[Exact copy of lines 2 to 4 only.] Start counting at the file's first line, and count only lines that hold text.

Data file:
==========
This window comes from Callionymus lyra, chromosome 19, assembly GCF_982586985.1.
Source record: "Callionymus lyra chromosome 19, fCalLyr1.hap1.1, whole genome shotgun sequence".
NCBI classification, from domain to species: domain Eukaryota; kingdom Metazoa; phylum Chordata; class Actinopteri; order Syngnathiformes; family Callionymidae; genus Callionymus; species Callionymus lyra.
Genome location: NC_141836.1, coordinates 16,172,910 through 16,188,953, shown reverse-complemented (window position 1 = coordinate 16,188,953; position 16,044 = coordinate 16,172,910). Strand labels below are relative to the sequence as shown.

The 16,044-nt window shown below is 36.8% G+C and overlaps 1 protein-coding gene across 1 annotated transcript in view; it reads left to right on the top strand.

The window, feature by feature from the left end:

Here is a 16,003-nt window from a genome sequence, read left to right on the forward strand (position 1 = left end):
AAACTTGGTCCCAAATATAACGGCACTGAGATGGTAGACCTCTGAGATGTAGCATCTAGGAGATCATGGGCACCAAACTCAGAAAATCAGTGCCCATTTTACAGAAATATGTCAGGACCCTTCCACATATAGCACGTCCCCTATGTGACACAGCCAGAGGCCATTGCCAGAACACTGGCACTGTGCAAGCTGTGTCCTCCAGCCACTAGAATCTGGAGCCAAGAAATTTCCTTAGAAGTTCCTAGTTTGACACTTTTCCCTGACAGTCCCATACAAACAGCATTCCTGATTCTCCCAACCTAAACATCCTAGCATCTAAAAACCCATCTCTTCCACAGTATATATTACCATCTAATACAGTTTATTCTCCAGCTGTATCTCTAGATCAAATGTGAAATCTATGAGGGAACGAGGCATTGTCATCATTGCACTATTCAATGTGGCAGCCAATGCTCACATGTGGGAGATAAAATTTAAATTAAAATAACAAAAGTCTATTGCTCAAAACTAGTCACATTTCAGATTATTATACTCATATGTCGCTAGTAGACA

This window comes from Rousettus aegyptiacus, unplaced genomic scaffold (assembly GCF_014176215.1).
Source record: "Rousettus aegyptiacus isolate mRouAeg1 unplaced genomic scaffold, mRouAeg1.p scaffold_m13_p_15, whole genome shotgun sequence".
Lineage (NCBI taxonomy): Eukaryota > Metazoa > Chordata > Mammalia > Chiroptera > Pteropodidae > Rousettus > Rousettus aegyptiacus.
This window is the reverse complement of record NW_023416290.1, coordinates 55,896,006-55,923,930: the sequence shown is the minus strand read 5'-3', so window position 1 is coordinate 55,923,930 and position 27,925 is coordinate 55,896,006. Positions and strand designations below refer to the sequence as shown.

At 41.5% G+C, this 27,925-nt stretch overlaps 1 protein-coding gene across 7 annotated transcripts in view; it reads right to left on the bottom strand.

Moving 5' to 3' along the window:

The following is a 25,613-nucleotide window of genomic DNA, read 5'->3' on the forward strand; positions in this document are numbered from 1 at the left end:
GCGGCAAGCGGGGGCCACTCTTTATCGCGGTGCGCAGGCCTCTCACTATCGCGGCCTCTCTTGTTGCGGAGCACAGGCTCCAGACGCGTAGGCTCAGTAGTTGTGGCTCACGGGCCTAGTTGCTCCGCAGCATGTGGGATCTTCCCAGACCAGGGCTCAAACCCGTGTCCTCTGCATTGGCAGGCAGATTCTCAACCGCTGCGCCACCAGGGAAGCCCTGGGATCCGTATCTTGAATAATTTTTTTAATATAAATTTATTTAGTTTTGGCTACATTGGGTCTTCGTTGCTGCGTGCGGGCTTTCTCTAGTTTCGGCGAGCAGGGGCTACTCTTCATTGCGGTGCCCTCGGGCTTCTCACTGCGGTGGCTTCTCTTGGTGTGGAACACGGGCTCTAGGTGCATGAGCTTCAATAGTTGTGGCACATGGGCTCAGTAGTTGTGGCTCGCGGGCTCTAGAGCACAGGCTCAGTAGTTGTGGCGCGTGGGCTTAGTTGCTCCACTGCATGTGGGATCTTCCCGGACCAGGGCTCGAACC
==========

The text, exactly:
Source record: "Callionymus lyra chromosome 19, fCalLyr1.hap1.1, whole genome shotgun sequence".
NCBI classification, from domain to species: domain Eukaryota; kingdom Metazoa; phylum Chordata; class Actinopteri; order Syngnathiformes; family Callionymidae; genus Callionymus; species Callionymus lyra.
Genome location: NC_141836.1, coordinates 16,172,910 through 16,188,953, shown reverse-complemented (window position 1 = coordinate 16,188,953; position 16,044 = coordinate 16,172,910). Strand labels below are relative to the sequence as shown.